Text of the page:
If you slotted fore/aft, and reduced the vertical diameter, you could put sphericals top and bottom inside the housing? But the housing is cylindrical, etc.

Coilovers make all this so much simpler, as you can just weld rods into the ends of the A arm and use spherical bearings in the carriers (if you don't go whole hog with the 935 setup). My track car came with coilovers, so I never had to weigh pros and cons.

Walt
Old 06-29-2010, 11:07 AM
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Clint runs coil-overs and that is a big percentage of his customer basis- 935 suspension/coil overs.

These bearings work for torsion bars, however.

Clint makes products in batches as demand dictates. He has a few sets of early bearings left and the next run will be the anti-dive version. If you say you want the anti-dive version, I am sure he will go ahead and place the order to the CNC machine shop earlier.

The way he described them to me was that the top and bottom of the rear housing would be relieved/thinner to allow the spherical washers to be used and to give clearance to the crossmember as the housing is tilted. I can find out more details if you wish, I did not see the CAD file for that configuration. I believe the way you describe the slotted bolt hole is correct.

I also suggested to him boring the hole in the rear housing at an inclined angle relative to the horzontal plane (something like the CAD image I posted earlier). This could always be another possibity if it were to be proven a more simple/better design, considering the abilities of the CNC machine.

Yes, the spherical washers are used on top and bottom of the front mount and will be used on the top and bottom of the rear mount. They are optional but I am using them. I have the early steel crossmember.

This picture is Clint's car with coil-overs. They are the prototypes so he plugged the torsion bar hole temporarily with a piece of cloth. The production version for coil-overs comes with a proper plug.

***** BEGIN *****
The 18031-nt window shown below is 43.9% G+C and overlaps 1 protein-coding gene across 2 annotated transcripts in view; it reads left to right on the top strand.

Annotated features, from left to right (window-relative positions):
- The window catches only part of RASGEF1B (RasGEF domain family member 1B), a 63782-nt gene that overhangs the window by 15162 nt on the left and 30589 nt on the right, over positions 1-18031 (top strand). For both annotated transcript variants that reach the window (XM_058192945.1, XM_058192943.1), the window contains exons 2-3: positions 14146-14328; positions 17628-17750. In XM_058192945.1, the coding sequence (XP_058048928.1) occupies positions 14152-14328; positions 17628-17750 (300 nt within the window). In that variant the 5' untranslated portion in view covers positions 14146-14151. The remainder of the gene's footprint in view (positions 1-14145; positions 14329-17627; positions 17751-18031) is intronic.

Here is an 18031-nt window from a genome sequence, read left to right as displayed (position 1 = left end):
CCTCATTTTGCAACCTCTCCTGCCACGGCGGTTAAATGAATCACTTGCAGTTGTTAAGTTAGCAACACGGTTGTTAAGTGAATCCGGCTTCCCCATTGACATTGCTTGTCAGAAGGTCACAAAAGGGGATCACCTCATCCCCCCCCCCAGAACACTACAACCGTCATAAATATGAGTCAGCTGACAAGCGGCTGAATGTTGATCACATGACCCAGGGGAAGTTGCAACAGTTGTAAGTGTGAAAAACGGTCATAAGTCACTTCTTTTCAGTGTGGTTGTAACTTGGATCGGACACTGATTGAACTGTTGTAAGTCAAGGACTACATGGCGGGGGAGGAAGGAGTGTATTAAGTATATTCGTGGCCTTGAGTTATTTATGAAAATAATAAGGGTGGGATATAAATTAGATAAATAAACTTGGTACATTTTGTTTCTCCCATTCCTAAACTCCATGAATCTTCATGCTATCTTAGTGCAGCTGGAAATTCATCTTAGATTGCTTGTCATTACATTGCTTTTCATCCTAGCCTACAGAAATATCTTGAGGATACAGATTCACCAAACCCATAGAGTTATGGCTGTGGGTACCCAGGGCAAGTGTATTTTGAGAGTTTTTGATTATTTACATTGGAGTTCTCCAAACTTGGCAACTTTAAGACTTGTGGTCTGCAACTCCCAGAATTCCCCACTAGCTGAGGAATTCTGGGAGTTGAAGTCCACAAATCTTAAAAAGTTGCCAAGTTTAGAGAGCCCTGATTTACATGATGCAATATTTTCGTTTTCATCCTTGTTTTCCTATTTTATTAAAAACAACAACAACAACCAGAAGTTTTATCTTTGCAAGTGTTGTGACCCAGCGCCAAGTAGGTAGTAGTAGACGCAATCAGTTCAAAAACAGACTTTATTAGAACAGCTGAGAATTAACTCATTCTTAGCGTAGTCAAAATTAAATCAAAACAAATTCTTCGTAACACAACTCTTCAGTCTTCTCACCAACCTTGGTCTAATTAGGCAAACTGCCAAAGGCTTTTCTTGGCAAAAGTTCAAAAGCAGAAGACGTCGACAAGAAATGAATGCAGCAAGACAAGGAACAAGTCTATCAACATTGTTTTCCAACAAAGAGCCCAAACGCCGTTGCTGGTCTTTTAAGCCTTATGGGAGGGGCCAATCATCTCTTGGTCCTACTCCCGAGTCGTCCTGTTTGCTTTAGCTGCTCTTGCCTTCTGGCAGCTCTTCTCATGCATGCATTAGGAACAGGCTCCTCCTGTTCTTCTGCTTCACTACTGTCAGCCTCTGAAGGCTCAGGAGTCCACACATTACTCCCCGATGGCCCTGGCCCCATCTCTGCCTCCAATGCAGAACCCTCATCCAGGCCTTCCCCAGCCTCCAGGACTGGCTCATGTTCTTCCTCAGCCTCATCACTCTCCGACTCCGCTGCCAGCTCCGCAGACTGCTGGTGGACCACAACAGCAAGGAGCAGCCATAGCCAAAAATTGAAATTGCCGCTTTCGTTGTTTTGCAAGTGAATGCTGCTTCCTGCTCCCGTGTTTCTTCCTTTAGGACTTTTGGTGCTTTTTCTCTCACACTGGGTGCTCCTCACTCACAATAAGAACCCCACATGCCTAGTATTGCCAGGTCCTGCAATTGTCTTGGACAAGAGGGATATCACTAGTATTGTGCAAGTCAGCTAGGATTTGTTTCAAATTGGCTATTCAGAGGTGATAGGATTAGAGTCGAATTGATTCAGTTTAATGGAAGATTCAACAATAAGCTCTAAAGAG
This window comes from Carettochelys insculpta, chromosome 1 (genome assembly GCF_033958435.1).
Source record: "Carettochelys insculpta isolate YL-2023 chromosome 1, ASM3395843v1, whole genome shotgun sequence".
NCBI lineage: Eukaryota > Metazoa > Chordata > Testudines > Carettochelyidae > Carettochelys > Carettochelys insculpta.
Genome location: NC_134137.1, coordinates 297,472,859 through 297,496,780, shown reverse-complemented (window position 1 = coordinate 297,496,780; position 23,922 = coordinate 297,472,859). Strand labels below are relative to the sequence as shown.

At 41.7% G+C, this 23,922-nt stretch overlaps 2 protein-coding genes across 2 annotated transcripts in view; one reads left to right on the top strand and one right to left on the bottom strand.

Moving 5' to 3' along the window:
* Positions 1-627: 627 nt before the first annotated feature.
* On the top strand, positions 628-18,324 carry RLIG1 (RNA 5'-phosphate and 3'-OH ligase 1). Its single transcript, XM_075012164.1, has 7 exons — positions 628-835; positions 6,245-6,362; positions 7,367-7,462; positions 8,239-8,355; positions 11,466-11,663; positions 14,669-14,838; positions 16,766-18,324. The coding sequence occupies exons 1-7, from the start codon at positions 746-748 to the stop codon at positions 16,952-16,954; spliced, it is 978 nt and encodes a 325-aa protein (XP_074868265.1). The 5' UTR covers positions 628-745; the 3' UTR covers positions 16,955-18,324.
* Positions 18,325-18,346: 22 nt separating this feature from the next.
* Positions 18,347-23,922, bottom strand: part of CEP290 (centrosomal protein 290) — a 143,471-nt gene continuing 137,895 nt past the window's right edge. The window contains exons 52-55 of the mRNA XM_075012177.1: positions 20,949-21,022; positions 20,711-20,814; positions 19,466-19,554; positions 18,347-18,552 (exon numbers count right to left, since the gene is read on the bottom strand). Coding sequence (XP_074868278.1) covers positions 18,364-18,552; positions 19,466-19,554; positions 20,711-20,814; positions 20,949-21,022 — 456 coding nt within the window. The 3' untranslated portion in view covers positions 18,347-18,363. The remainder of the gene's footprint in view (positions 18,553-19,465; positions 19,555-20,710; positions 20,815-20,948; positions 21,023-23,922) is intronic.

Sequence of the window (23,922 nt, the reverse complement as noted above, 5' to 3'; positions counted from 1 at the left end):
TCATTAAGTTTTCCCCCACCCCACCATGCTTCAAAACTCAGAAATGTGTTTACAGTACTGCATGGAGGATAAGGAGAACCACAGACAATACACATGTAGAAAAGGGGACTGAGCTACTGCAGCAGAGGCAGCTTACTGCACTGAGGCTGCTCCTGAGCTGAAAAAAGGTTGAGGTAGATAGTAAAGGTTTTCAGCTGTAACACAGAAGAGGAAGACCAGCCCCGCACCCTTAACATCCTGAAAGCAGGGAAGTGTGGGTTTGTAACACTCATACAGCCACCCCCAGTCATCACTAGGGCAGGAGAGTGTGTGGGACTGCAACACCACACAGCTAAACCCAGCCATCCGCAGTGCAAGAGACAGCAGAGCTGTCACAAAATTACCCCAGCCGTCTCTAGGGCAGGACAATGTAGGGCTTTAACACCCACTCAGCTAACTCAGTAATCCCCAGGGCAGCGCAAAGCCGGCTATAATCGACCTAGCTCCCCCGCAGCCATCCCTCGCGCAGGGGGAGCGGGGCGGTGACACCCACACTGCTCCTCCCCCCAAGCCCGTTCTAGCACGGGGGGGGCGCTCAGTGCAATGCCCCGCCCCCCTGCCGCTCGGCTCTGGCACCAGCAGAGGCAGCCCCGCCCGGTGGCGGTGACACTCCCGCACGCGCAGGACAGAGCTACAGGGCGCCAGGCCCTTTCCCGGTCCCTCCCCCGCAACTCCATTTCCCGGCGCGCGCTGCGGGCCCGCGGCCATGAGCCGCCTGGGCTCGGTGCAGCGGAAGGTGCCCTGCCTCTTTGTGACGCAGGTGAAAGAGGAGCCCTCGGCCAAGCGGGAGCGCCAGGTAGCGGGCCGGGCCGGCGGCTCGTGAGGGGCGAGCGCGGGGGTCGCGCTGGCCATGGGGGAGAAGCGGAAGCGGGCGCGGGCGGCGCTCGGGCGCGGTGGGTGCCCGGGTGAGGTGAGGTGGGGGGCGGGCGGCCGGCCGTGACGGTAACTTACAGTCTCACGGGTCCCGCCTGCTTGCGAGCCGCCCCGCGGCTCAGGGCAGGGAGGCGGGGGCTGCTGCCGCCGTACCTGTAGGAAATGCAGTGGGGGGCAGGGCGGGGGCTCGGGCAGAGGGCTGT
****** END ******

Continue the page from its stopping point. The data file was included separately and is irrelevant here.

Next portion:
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911S
1971 chassis, 2.7RS spec MFI engine, suspension mods, lightened

Suspension by Rebel Racing, Serviced by TLG Auto, Brakes by PMB Performance
http://www.flickr.com/photos/max_911_fahrer/
Old 06-29-2010, 11:43 AM
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Just pure curiosity for me.

The SC has to remain "stock" so it stays in its proper race class. And the track only car has anti-dive, no A arm concentricity issues, is slated for a home brew 935 setup at some point, etc.

There might be a market for home brew 935 setups. One of the cost items on those is a replacement cross member. I think I have figured out how to keep that stock piece and modify the existing steel cup inserts to hold a pivot bolt, though I am working on how to prevent the slight rocking of the insert when not fixed by the stock or similar A arm's use of the front mount to prevent that. You give up some design flexibility (longer rear A arm length, higher pivot), but I think not much for the lighter weight and increased adjustment the 935 system allows.

A shop owner has satisfied me that spherical rod ends are strong enough in the threaded area to serve as lower ball joints. But one wants the tube connecting LBJ with chassis pivot to be bent at its outer end to keep the ball joint more coaxial with the strut.

But I am wandering off of anti-dive. And I suspect most would, if lusting for the 935 setup, prefer to save up their pennies in a piggy bank and just buy one of the several on the market and bolt in a tested system.

Walt
Old 06-29-2010, 11:59 AM
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Near the bottom of the page here: Suspension2 he says he has a 935 suspension for sale. He does the strut modifications for coil-overs for any suspension configuration.
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911S
1971 chassis, 2.7RS spec MFI engine, suspension mods, lightened

Suspension by Rebel Racing, Serviced by TLG Auto, Brakes by PMB Performance
http://www.flickr.com/photos/max_911_fahrer/
Old 06-29-2010, 12:09 PM
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I am looking for more info and photos of the rear crossmember area. How is the sheetmetal bump different to allow the crossmember to be raised? I need to find out how far the centerline of the bushing is raised, ultimately.

The front spacers are 10 millimeters, is it?